Compiling Optiboot


I’m trying to compile an Optiboot bootloader for an ATmega328P running @14.7456 MHz.
I’ve added an new option to the Makefile:

atmega328_14_7456: TARGET = atmega328
atmega328_14_7456: MCU_TARGET = atmega328p
atmega328_14_7456: CFLAGS += '-DLED_START_FLASHES=3' '-DBAUD_RATE=115200'
atmega328_14_7456: AVR_FREQ = 14745600L
atmega328_14_7456: LDSECTIONS  = -Wl,--section-start=.text=0x7e00 -Wl,--section-start=.version=0x7ffe
atmega328_14_7456: $(PROGRAM)_atmega328_14_7456.hex
atmega328_14_7456: $(PROGRAM)_atmega328_14_7456.lst

atmega328_14_7456_isp: atmega328
atmega328_14_7456_isp: TARGET = atmega328
atmega328_14_7456_isp: MCU_TARGET = atmega328p
# 512 byte boot, SPIEN
atmega328_14_7456_isp: HFUSE = DE
# Low power xtal (14.7456MHz) 16KCK/14CK+65ms
atmega328_14_7456_isp: LFUSE = FF
# 2.7V brownout
atmega328_14_7456_isp: EFUSE = 05
atmega328_14_7456_isp: isp

I’m having problems compiling it: when using avr-gcc from the Ubuntu 16.04 repositories (sudo apt-get install gcc-avr avr-libc), I get the following error:

$ make atmega328_14_7456

avr-gcc -g -Wall -Os -fno-inline-small-functions -fno-split-wide-types -mshort-calls -mmcu=atmega328p -DF_CPU=14745600L  '-DLED_START_FLASHES=3' '-DBAUD_RATE=115200'   -c -o optiboot.o optiboot.c
avr-gcc: error: unrecognized command line option ‘-mshort-calls’
<builtin>: recipe for target 'optiboot.o' failed
make: *** [optiboot.o] Error 1

This is probably because the version of avr-gcc I’m using (4.9.2) is not supported. From the Optiboot wiki:

Optiboot is designed to be compiled with the same version of avr-gcc that is distributed with the Arduino environment: 4.3.2. This is actually quite an old version of gcc; some effort has been made to allow the compile to procede with new versions of the compiler. However, since Optiboot MUST compile to a total size of less than 512 bytes, it is very sensitive to changes in the way the compiler does optimizations, or the way it processes optimization options on the compile command.

So I decided to use the version that came with the Arduino IDE:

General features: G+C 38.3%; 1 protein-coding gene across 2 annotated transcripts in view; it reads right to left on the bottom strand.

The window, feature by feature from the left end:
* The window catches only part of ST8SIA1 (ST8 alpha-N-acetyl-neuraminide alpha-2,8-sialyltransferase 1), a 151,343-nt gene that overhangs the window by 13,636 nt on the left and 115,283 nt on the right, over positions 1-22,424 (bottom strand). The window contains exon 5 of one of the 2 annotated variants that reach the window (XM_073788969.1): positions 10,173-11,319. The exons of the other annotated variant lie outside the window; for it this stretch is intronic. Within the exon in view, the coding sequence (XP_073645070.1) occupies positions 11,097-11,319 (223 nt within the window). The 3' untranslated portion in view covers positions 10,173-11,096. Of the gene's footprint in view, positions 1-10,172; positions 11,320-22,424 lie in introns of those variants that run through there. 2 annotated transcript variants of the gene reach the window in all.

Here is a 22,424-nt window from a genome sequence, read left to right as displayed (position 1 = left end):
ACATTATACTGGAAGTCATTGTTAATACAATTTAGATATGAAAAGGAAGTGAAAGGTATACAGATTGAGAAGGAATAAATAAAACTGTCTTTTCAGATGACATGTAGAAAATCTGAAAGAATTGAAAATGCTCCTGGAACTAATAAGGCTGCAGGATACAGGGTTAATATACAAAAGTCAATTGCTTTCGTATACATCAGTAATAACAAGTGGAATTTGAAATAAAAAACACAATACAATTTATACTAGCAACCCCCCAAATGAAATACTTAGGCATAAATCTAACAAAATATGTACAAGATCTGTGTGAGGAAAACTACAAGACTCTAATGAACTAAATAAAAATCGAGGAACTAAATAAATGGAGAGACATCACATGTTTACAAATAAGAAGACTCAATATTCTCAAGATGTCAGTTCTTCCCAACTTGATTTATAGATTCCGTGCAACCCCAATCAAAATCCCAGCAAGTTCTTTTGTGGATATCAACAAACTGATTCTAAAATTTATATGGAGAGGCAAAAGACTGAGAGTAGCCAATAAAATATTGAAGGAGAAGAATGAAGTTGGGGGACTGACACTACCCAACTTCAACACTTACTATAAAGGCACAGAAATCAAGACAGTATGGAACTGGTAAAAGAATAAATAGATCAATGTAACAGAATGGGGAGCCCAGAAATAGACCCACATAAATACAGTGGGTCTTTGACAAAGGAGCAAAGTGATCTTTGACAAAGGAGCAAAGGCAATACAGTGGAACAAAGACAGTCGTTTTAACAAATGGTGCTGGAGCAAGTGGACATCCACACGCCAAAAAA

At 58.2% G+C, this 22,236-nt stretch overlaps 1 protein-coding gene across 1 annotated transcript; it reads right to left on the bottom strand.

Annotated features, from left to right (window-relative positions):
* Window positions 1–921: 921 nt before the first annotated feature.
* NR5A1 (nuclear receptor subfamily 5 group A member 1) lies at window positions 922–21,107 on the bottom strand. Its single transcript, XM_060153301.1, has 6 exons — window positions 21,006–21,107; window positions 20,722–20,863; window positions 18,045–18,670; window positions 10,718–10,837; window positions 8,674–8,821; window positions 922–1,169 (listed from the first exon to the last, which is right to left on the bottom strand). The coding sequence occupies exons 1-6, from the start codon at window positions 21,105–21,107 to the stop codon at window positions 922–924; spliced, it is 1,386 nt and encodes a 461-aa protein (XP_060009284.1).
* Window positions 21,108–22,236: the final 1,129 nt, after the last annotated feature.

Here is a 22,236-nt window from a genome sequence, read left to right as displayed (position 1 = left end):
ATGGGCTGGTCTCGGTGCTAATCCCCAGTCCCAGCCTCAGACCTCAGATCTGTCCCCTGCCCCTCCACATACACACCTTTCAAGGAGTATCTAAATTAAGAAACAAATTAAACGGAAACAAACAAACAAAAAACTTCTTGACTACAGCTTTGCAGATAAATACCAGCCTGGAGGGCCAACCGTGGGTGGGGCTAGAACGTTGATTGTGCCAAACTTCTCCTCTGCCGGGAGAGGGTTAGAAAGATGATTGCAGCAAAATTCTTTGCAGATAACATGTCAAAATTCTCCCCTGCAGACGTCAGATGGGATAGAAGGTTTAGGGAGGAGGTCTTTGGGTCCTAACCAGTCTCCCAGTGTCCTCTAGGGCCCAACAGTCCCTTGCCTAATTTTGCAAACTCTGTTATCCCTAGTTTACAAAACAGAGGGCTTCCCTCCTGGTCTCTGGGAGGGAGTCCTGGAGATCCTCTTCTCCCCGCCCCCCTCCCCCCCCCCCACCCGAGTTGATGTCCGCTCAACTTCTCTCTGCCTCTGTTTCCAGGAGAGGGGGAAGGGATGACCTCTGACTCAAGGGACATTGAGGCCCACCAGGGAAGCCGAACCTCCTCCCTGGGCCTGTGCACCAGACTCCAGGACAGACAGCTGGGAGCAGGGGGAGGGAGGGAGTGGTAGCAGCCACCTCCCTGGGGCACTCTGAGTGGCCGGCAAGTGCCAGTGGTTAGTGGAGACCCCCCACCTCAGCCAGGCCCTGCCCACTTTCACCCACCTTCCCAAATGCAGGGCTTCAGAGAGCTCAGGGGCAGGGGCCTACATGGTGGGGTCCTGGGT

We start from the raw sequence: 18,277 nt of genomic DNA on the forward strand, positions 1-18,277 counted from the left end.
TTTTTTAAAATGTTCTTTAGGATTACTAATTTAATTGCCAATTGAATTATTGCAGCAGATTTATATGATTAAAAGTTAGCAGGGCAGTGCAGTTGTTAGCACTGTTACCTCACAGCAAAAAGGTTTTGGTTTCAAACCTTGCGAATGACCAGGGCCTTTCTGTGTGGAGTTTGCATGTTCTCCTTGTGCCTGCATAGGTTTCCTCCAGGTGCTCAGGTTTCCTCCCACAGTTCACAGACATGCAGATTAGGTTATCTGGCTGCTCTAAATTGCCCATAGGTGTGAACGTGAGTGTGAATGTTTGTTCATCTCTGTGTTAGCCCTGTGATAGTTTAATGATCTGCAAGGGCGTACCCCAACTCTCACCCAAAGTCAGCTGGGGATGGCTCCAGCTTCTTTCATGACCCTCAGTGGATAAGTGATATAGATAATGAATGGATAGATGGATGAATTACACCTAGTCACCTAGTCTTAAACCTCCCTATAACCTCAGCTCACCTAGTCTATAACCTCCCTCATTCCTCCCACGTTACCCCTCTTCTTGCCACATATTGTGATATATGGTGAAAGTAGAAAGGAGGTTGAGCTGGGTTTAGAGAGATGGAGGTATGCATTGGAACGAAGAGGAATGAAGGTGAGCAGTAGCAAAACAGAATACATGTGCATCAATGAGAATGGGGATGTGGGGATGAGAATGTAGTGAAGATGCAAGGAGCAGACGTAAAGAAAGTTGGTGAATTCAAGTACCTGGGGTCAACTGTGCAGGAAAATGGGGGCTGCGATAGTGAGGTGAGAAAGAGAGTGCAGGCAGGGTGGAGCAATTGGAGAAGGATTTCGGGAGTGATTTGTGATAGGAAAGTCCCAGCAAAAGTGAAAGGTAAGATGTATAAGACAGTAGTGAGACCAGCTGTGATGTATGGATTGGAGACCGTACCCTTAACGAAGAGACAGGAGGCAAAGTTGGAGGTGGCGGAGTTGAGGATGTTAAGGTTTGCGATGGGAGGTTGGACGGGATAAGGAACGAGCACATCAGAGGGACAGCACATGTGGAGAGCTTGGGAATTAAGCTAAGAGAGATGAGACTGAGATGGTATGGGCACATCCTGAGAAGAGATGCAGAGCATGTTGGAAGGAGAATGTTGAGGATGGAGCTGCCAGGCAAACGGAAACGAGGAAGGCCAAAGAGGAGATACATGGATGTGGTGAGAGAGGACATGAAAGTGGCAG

$ export ENV=arduino
$ make atmega328_14_7456

../../../tools/avr/bin/avr-gcc -g -Wall -Os -fno-inline-small-functions -fno-split-wide-types -mshort-calls -mmcu=atmega328p -DF_CPU=14745600L  '-DLED_START_FLASHES=3' '-DBAUD_RATE=115200'   -c -o optiboot.o optiboot.c
make: ../../../tools/avr/bin/avr-gcc: Command not found
<builtin>: recipe for target 'optiboot.o' failed
make: *** [optiboot.o] Error 127

This is because the Makefile contains the wrong paths: on line 52, it has:

TOOLROOT = ../../../tools

This is wrong (probably the path for version 1.0.x of the IDE).
After changing it to

TOOLROOT = ../../../../tools

it now finds the compiler, but I get the same error as before:

make atmega328_14_7456
../../../../tools/avr/bin/avr-gcc -g -Wall -Os -fno-inline-small-functions -fno-split-wide-types -mshort-calls -mmcu=atmega328p -DF_CPU=14745600L  '-DLED_START_FLASHES=3' '-DBAUD_RATE=115200'   -c -o optiboot.o optiboot.c
avr-gcc: error: unrecognized command line option '-mshort-calls'
<builtin>: recipe for target 'optiboot.o' failed
make: *** [optiboot.o] Error 1

This is because the Arduino IDE now comes with avr-gcc 4.8.1.

But both the Optiboot Wiki page and the Arduino’s optiboot folder haven’t been updated for over a year …

How do I compile it? Could I just delete the -mshort flag? That’ll probably compile to a hex file that’s too large, right?

Thanks in advance

It looks like you're using optiboot v4.4. Try it with the latest optiboot source. It doesn't use -mshort-calls. It even automatically deals with the different tool paths between Arduino IDE versions: optiboot/Makefile at master · Optiboot/optiboot · GitHub

It compiles without errors with the new version, thanks a lot!

I was using the version that came with the Arduino IDE 1.6.8. Is there any reason why they don't include a newer version of Optiboot with the IDE, it's a bit pointless to include an old version that isn't even compatible with the included avr-gcc version and expects the wrong directory structure ...

Glad to hear!
The Arduino IDE includes the old version because that's the version that they used for the Arduino Uno's optiboot bootloader. They're using the old version for the Arduino bootloaders because that one works fine and I think the developers have the theory of "If it ain't broke...". The only release since v4.4 on the optiboot repository is v6.2, which is "Not a production release".

(also, the Arduino IDE distribution no longer includes all of the tools necessary to build (and version of) optiboot. There's no "make" for instance. :frowning: )

westfw, do you know why they stopped including those tools? make and rm were the only two missing for me on Windows.

do you know why they stopped including those tools?

The old IDE simply included WINAVR, which in turn included a whole bunch of other tools designed to give the user a full development environment on windows.
WINAVR hasn't been updated since 2010, and isn't likely to be updated. So to get a newer compiler (and full control of it), the new IDE includes petty much only the gcc-related tools themselves, built by the Arduino team from source (IIRC.) (although, it's the same set of tools that Atmel includes in their "command line tools for xxx" distributions.) (Sigh. WINAVR was a very convenient set of tools...)


I am trying to change the baudrade when I am uploading code to my Uno. I am doing this by changing it in optiboot.c. But when trying to compile I get the following message.

C:\Program Files (x86)\Arduino\hardware\arduino\avr\bootloaders\optiboot>........\tools\avr\bin\make OS=windows ENV=arduino uno
File path not found

I have tried everything posted in this thread and I have been googling for hours but can't find a solution.